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5 Most Common Grammatical Errors

Understanding the five most common grammatical errors can help you improve your writing. When you know which errors to look for, it is easier to act as your own editor.

Error #1: Run-on Sentence or Comma Splice

A run-on sentence is a sentence that joins two independent clauses without punctuation or the appropriate conjunction. A comma splice is similar to a run-on sentence, but it uses a comma to join two clauses that have no appropriate conjunction.

Fixing a run-on sentence or a comma splice can be accomplished in one of five different ways:

Separate the clauses into two sentences.
Replace the comma with a semi-colon.
Replace the comma with a coordinating conjunction–and, but, for, yet, nor, so.
Replace the comma with a subordinating conjunction–after, although, before, unless, as, because, even though, if, since, until, when, while.
Replace the comma with a semi-colon and transitional word–however, moreover, on the other hand, nevertheless, instead, also, therefore, consequently, otherwise, as a result.
For example:

Incorrect: David is very kind, he gave donations to a local charity.
Correct:  David is very kind. He gave donations to a local charity.
Correct: David is very kind; he gave donations to a local charity.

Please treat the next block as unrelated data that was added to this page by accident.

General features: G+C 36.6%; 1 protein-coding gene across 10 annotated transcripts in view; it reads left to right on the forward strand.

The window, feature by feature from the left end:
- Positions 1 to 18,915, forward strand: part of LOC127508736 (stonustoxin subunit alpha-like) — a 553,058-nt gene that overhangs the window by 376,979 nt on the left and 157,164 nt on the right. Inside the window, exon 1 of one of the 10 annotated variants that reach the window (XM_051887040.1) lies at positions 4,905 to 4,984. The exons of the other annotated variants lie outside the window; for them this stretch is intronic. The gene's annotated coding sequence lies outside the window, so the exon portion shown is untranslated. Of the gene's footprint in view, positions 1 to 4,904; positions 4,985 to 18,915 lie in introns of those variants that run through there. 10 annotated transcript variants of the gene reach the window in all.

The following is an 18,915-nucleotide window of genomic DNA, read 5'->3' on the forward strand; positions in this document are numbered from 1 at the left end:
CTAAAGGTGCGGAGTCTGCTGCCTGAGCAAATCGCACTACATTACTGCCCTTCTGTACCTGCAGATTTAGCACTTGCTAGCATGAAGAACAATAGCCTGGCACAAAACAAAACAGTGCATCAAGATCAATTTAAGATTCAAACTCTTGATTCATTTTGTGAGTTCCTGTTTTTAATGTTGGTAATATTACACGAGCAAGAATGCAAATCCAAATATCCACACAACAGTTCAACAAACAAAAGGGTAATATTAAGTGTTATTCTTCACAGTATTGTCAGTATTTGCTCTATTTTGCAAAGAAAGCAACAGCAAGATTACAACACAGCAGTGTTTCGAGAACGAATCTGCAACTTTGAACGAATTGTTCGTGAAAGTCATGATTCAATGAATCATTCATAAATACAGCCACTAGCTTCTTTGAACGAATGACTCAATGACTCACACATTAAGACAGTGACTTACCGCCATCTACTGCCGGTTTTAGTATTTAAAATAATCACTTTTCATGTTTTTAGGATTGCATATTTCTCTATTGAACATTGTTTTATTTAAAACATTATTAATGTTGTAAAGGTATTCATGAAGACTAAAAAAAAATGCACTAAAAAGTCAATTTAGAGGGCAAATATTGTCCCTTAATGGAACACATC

Correct: David is very kind, and he gave donations to a local charity.
Correct: Because David is very kind, he gave donations to a local charity.
Correct: David is very kind; as a result, he gave donations to a local charity.

Error #2: Pronoun Errors

Pronoun errors occur when pronouns do not agree in number with the nouns to which they refer. If the noun is singular, the pronoun must be singular. If the noun is plural, the pronoun must be plural as well. For example:

Incorrect: Everybody must bring their own food.
Correct: Everybody must bring his or her own food.

Error #3: Mistakes in Apostrophe Usage

Apostrophes are used to show possession. However, you do not use an apostrophe after a possessive pronoun such as my, mine, our, ours, his, hers, its, their, or theirs. For example:

Incorrect: My mothers cabin is next to his’ cabin.
Correct: My mother’s cabin is next to his cabin.
In the case of it’s, the apostrophe is used to indicate a contraction for it is. For example:

Incorrect: Its a cold day in October.
Correct: It’s a cold day in October.
Incorrect: Who’s birthday is it today?
Correct: Whose birthday is it today?

Error #4: Lack of Subject/Verb Agreement

When speaking or writing in the present tense, a sentence must have subjects and verbs that agree in number. If the subject is singular, the verb must be singular. If the subject is plural, the verb must be plural as well. For example:

Incorrect: The menus is good for the diners.
Correct: The menus are good for the diners.
Incorrect: She have a money problem.
Correct: She has a money problem.
N.B. However, in cases where subjunctive mood is present, subject-verb agreement may change.

Example: Incorrect: I advise that he takes the bus.

Correct: I advise that he take the bus.

Incorrect: I wish I am/was an angel.

Correct: I wish I were an angel.

Error #5: Misplaced Modifiers

To communicate your ideas clearly, you must place a modifier directly next to the word it is supposed to modify. The modifier should clearly refer to a specific word in the sentence. For example:

Incorrect: At seven years old, my mother gave me a cat.
Correct: When I was seven years old, my mother gave me a cat.